Street Fighter II’
PC Engine – 1993
Developer – NEC Avenue
Publisher – Capcom
While I haven’t surrendered my tennis questing just yet, I’d like to take a moment to talk about one of my favorite console ports of all time, Street Fighter II’ Championship Edition for the PC Engine. While it’s outshone on nearly level by SNES version Street Fighter II Turbo, which was released in the same year, it’s an impressive port in its own right, and well worth the consideration of any fighting game fan with the means to play it.
Street Fighter II and its countless iterations were hot commodities in the early ’90; the franchise was ported to everything from the Game Boy to the Commodore 64. Hell, I wouldn’t be surprised if there was a TI-82 version of the game out there in the ether. At first glance, the PC Engine (what we knew in the States as the TurboGrafx-16) version of Street Fighter II’ appears to be little more than a slightly less impressive version of its SNES counterpart; there’s nothing on the surface of this port that would lead you to believe it’s worthy of any great praise. However, when one considers the specifications of the hardware that it is ran on, it’s somewhat of a technical marvel.
While whether the PC Engine/TurboGrafx qualifies as a “16-bit” system is a subject best reserved for another day, one thing is not in dispute: it had an 8-bit CPU, the same as the NES. Though the PC Engine came strapped with a dual 16-bit GPU, in terms of raw horsepower, it was still operating on an 8-bit level. If I might hazard a broad and clumsy car analogy, compared to the NES, everything has been upgraded but the engine – new coat of paint, new tires, front and rear spoilers – but it’s still not going to go that much faster. The PC Engine’s chief competitors, the Genesis and the SNES, were working with legit 16-bit CPUs. For the mathematically disinclined, that’s TWICE of processing power.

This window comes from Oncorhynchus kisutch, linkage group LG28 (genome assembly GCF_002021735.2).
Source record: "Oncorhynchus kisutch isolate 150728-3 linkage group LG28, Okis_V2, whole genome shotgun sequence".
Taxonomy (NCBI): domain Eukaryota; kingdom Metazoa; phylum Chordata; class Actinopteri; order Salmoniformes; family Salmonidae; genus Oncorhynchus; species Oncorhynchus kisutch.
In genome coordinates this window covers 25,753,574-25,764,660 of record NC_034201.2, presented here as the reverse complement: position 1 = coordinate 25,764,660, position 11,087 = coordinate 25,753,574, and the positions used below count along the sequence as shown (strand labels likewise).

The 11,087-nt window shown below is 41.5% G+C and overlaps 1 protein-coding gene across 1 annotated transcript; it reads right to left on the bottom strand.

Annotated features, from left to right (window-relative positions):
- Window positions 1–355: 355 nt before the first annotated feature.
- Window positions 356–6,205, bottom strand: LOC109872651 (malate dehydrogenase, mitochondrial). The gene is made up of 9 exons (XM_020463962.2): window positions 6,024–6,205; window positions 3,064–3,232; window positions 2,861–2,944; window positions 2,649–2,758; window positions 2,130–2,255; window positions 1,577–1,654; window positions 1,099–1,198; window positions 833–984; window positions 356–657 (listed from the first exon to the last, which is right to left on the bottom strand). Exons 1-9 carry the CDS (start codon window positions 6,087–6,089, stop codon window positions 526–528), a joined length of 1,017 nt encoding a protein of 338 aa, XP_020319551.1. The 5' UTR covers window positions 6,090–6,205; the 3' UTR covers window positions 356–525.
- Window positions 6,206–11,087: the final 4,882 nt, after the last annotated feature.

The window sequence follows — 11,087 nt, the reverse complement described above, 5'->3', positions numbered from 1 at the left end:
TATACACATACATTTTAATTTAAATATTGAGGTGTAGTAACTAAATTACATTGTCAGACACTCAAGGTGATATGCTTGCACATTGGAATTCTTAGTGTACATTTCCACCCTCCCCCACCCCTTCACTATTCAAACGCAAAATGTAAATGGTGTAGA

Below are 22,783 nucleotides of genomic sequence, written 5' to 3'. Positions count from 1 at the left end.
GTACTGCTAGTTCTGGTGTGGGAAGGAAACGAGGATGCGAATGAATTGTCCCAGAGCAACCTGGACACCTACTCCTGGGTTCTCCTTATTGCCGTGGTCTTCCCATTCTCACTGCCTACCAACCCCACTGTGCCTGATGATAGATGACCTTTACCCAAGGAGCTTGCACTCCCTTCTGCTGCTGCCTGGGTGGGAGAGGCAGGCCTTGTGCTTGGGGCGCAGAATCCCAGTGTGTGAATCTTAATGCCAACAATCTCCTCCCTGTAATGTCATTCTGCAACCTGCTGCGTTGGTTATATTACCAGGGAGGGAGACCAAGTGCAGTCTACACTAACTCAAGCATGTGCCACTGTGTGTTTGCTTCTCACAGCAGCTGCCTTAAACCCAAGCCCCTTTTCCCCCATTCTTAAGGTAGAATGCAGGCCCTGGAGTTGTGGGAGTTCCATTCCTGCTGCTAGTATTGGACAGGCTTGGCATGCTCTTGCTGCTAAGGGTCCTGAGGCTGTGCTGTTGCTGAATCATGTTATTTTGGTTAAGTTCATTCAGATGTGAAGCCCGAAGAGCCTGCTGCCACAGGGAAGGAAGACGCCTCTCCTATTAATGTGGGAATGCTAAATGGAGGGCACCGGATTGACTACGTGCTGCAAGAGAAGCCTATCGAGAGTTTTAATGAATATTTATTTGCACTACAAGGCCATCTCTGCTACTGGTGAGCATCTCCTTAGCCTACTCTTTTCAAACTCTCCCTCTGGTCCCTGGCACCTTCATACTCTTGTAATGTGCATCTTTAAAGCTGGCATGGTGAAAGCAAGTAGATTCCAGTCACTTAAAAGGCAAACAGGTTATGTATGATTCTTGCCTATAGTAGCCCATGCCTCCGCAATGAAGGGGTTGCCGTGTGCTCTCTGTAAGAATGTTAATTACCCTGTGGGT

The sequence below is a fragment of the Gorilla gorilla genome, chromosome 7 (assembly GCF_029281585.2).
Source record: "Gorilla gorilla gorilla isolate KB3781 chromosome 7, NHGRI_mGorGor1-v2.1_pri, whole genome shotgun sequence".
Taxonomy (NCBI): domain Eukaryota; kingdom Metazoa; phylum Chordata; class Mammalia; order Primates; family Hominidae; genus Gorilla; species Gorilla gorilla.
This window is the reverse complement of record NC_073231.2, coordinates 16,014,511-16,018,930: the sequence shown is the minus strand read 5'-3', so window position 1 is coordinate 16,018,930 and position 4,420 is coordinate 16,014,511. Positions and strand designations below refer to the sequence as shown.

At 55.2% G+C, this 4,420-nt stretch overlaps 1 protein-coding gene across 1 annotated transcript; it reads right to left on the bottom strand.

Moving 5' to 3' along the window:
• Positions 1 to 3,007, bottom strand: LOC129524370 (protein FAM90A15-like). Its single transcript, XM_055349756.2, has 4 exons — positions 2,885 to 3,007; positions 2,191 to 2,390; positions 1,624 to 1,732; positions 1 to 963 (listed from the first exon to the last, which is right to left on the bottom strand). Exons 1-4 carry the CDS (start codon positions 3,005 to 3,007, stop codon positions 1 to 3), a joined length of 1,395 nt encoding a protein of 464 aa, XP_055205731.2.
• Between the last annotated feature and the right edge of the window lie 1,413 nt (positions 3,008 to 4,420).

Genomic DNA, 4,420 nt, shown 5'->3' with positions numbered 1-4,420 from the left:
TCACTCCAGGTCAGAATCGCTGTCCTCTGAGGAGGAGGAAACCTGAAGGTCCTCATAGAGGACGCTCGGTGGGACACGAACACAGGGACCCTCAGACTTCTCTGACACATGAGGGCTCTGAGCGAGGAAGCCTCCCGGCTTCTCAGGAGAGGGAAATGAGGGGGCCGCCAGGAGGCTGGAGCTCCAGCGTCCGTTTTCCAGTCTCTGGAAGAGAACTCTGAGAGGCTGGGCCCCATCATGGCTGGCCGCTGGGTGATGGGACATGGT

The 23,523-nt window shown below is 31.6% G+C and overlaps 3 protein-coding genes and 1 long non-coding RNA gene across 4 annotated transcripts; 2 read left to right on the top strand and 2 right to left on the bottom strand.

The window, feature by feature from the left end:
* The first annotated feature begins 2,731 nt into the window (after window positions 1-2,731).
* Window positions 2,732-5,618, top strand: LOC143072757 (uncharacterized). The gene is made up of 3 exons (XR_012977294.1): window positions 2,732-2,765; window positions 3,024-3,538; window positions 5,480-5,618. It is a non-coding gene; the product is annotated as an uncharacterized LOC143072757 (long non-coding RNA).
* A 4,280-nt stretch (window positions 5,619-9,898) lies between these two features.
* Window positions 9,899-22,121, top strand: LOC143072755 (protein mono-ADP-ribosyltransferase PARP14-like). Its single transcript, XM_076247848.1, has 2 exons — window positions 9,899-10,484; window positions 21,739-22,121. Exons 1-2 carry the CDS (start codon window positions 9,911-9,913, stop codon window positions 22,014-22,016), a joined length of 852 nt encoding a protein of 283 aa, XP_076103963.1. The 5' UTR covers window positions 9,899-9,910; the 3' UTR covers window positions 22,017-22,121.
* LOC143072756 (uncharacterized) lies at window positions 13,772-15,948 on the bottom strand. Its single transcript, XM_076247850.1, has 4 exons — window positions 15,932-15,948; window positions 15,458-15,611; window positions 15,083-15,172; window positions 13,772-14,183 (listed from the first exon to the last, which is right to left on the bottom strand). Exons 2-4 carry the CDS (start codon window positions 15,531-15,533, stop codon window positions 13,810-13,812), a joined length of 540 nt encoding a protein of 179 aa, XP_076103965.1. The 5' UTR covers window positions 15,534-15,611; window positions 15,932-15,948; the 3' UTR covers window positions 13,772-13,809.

So, considering that raw power differential, take a look at this:
While astute observers will note that there are missing frames of animation, a lack of color depth, and other shortcomings, considering the hardware, the end result is almost unimpeachable: this is a full featured, smooth playing, and aesthetically pleasing adaptation of an arcade classic. While this port never saw a US release, I have to imagine that Japanese PC Engine owners were ecstatic with the quality of SFII’.
Clocking in at a massive (for the time) 20 megabits, SFII’ could not be contained in a standard issue HuCard. It’s literally bursting at the seems with quality. It’s somewhat notable that the game was released on a HuCard at all, as the PC Engine had a well-established CD-ROM add on by the time SFII’ was released. I can only assume that it was released on HuCard so as to reach as wide of an audience as possible.
I’m far from an expert on the subject, but if you’d like to see some comparisons of the PC Engine version of SFII’ against its Genesis and SNES counterparts, I’d highly recommend you check out this excellent post over at Retro Sanctuary. SFII’ for the PC Engine is one of those select few instances where a little background information on a game makes it all the more enjoyable to an enthusiast – I’d highly recommend it to any fans of the console or the series.